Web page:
Thursday, July 14, 2005

The Social Security Lie


Ok, yes, indeed, I appreciate how creepy a picture that is, but it does make the case about Bush in a very understandable way. For those not familiar with the term, "He speaks with a forked tongue", according to Wikpedia the term "forked tongue" means: to say one thing and mean another or, in more general terms, to act in a duplicitous manner. I suppose if I wanted to rail on I could get into all sorts of reasons for why I think Bush speaks with a forked tongue, but I'll just keep it on the subject of social security inasmuch as I just finished reading The Plot Against Social Security: How The Bush Administration Is Endangering Our Financial Future by Michael A. Hiltzik:

Overall it's a very readable book for anyone inclined to want to read about social security. Frankly I think nearly all of us should be up on social security, especially given what many people, in particular those in currently power, would like to do to the program. Hiltzik explains what the program is about, not all of which even at this point could I comfortably explain (this is genuinely a difficult topic to get your brain around), and why what you're seeing right now out of this administration on this subject is ideological and NOT good for you. The destruction of social security is the primary goal of libertarians and a large number of conservatives who feel people should have the freedom to save for their own future (in spite of the stark reality that unless forced to far too many people don't save for the future), and not be dependent on governmental "paternalism" --- how it's paternal in this situation escapes me exactly, but that's what they say.

Here are some of the lies dripping from the tongues of Bush and company:

- There is no trust fund, the government spent the money.

- The money won't be there for the next generation and may not be there for all of the baby boomers, and private accounts are the only way to fix this.

- The program itself is going to run out of money in either 2018 or 2042, you choose the year.

- You'll "own" your retirement (no, actually, your heirs will own it for as much as there may be anything left to bequeath.)

- Investing in the stock market will give you better returns than investing in social security [see below point regarding this.]

- African Americans are cheated out of their full returns from social security [it's true, male African Americans tend to die before their white counterparts, but in the way life has of evening things out, African Americans make up for this in benefits for widows and children, and in the social security disability provisions.]

I could go on and on. Bush has stacked the deck the committee that was to "look into what we should do with social security" --- first he gives the committee running orders that excludes any options besides privatization and the people he puts on the committee are ideologically inclined towards privatization. Can we guess what they're going to recommend? The fact is that this administration hasn't even given consideration to alternative social security solutions that they were not ideologically committed to --- facts and realities be damned. Well, heck, this IS a faith-based administration, after all.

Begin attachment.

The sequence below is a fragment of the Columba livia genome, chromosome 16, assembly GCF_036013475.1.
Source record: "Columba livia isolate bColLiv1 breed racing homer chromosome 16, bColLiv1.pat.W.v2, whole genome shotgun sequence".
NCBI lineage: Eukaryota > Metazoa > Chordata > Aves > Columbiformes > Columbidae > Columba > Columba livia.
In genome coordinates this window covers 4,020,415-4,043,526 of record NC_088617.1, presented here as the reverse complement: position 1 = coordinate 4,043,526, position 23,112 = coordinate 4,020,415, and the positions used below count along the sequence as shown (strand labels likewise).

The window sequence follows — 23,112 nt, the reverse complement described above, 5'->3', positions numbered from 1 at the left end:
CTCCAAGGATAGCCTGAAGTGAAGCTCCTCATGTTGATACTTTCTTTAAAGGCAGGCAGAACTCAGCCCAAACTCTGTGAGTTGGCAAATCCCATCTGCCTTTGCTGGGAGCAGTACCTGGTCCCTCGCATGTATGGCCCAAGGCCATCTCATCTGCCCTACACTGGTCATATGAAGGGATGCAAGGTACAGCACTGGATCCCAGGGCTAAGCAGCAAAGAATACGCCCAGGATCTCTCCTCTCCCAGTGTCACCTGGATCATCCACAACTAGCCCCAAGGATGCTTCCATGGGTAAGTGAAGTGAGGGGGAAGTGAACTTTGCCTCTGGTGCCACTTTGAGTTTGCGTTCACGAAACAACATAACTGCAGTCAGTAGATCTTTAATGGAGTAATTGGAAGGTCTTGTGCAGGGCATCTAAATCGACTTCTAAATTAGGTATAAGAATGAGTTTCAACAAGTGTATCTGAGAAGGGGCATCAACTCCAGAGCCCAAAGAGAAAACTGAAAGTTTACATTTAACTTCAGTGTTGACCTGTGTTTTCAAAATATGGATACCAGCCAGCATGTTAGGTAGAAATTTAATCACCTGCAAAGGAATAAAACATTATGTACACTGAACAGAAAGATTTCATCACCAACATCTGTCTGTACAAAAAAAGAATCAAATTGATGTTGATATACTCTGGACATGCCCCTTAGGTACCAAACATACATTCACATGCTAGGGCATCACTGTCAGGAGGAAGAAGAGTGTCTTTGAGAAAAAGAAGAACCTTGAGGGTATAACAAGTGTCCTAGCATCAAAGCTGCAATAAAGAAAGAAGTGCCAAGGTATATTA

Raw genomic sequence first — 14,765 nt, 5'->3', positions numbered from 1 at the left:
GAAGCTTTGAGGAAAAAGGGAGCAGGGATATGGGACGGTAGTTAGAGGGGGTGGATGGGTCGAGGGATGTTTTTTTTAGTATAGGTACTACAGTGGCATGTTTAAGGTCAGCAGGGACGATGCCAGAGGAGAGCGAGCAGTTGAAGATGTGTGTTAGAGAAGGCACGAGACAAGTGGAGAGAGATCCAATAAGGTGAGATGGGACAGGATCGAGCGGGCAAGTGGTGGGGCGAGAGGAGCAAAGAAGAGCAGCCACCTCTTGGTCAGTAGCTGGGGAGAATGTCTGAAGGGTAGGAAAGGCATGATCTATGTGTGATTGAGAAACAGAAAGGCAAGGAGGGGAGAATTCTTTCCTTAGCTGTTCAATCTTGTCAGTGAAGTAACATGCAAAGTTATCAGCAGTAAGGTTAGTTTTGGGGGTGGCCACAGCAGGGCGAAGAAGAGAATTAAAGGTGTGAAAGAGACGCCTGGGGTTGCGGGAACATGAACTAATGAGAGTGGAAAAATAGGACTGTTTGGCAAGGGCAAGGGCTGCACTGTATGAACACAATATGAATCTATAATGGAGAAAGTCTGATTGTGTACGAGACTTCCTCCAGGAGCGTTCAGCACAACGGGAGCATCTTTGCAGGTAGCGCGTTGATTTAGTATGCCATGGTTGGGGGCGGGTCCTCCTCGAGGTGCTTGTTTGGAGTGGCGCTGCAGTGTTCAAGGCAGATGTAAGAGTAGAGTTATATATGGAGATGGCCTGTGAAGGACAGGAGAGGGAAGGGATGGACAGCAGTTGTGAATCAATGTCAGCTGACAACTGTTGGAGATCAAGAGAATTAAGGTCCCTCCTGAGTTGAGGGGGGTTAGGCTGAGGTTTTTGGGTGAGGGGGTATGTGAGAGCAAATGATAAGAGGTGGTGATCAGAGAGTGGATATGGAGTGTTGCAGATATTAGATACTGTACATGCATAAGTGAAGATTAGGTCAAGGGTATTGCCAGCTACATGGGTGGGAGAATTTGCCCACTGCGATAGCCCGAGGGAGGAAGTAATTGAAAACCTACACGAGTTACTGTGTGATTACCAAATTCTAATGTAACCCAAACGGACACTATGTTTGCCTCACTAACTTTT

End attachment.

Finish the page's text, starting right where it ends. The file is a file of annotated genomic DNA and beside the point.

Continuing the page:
Bush has spent a huge amount of money running around the country trying to scare people into believing that social security is going under and privatization is the only option we have to rescue something out of the sinking. He has people like Rick Santorum spewing the same lies. Fortunately, on the whole, they seem to have been unsuccessful. For whatever reason the American people aren't buying into this, and I just hope they stay the course, though at the same time I hope they're ready and willing to do what IS necessary to keep the program viable.

The fact is the only people that make out by privatizing social security are those who are well off to begin with (i.e. the rich) --- they're already invested in stocks and other vehicles to cover their retirement so privatization works out for them to be more of the same (though you'd think they'd want to have a sure thing on the side just in case.) In addition insurance companies (where, with the money in your privatized account, you'd buy your mandatory annuity when you finally retired), and investment companies who'd handle where you money went while you were accummulating that money in your privatized account, both do very good under privatization. Why, you may ask? Of course we'd have to include the costs associated with taking on that annuity (which can be up to as much as 20% of what you put in), and the cost of investment people handling your investments --- collectively this is no small thing and it can easily work out to be more expensive than any gain over what you'd have with social security that you might conceivably realize from privatizing (which has been the case in Chile, Britain, and Argentina, the three places thus far where this has been tried, so far not very successfully.)

Here's the take away message: Social security should be there for everyone, and certainly can be there if we were to make the adjustments to the program that would allow it to sustain itself as we now know it. But the options for this are not on the table as far as the Bush administration is concerned, which is fixed on privatization not because of fiscal reasons but solely due to ideology. Something needs to be done about social security, but privatization isn't it.


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